When preparing the soil, I mix 2/3 potting soil with 1/3 garden soil and I add 1 cup of well rotted manure that I buy at the hardware store. Super easy. Just don't forget to water regularly!

It's an easy plant to grow!

Tuesday, July 2, 2013

Growing Kale

I grew Kale for the first time in my garden last year. I've read how much of a super food it really is. So what does one do with the stuff once it's growing in your garden? Keep it simple.

Kale is a member of the cabbage family. It grows really well in our Saskatchewan climate. All I did was till the soil and transplant the little Kale plants I got from the greenhouse and watered. I have never been able to find Kale seeds. I was reading Dr. Terry Wahls' website ( and she's had some amazing results eating Kale.

I have to admit the only green thing I grew up eating was garden lettuce and yes, I ate a ton of it at every meal. But other greens I've had to acquire a taste for. I started with Spinach and graduated to Swiss Chard and now I'm trying Kale. Finding recipes for Kale has been trying.

These are some of the Kale plants in my Garden:
The plant itself is not very pretty. The leaves are thick and almost rubbery. They are very easy to pull off the base and wash up quickly. My son started adding a couple of leaves to our juicing. It's definitely green tasting. I have a glass of green juice every's an acquired taste! What is amazing is that I feel better in a couple of hours, less fatigued. I now have a lot of Kale in my garden, because well, I bought six plants. What else can I do with it?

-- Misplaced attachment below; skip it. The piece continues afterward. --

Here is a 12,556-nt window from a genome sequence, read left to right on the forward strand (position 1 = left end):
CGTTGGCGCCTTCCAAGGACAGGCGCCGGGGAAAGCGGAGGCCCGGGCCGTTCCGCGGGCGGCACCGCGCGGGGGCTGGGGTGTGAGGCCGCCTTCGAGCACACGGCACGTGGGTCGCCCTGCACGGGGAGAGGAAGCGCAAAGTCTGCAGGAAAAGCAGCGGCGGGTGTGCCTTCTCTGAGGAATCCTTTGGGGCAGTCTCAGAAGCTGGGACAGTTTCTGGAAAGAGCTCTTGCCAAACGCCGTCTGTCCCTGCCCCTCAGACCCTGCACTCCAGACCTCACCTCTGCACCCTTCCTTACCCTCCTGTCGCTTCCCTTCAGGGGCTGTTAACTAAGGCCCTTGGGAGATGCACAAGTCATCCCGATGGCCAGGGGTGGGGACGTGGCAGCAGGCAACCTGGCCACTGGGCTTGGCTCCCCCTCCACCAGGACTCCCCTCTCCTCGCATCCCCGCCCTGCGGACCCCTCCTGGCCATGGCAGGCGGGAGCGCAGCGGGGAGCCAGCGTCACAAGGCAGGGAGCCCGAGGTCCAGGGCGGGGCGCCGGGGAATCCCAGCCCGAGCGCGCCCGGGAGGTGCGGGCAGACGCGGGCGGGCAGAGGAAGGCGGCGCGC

I found a simple recipe that sounded good. I picked 6 large leaves of Kale, washed it and then took off everything around the large middle vein and tore it up into large pieces and discarded the vein (my horses got it in their veggie pail...nothing wasted!) I had some green onion tails so I chopped up about 1.4 cup, added 6 minced garlic cloves and the torn pieces of kale with a couple tablespoons of olive oil into my stir fry pan. Stir fried for about 5 minutes until the Kale was tender and served it to my guys with their supper.

The above was the result and it was devoured by my crew! My guys ate it with no salt, but I think for me, a bit of salt may have added to the dish. It doesn't taste like anything I've ever had. The onions and the garlic certainly made the Kale taste better.

I was amazed how fast Kale grows, it almost grows as fast as the weeds in my garden. The only problem I have is that the little black canola beetles like it I have to powder them once they start showing up because they will strip the plant bare.

Now I just have to figure out how to freeze it without losing all the nutrients!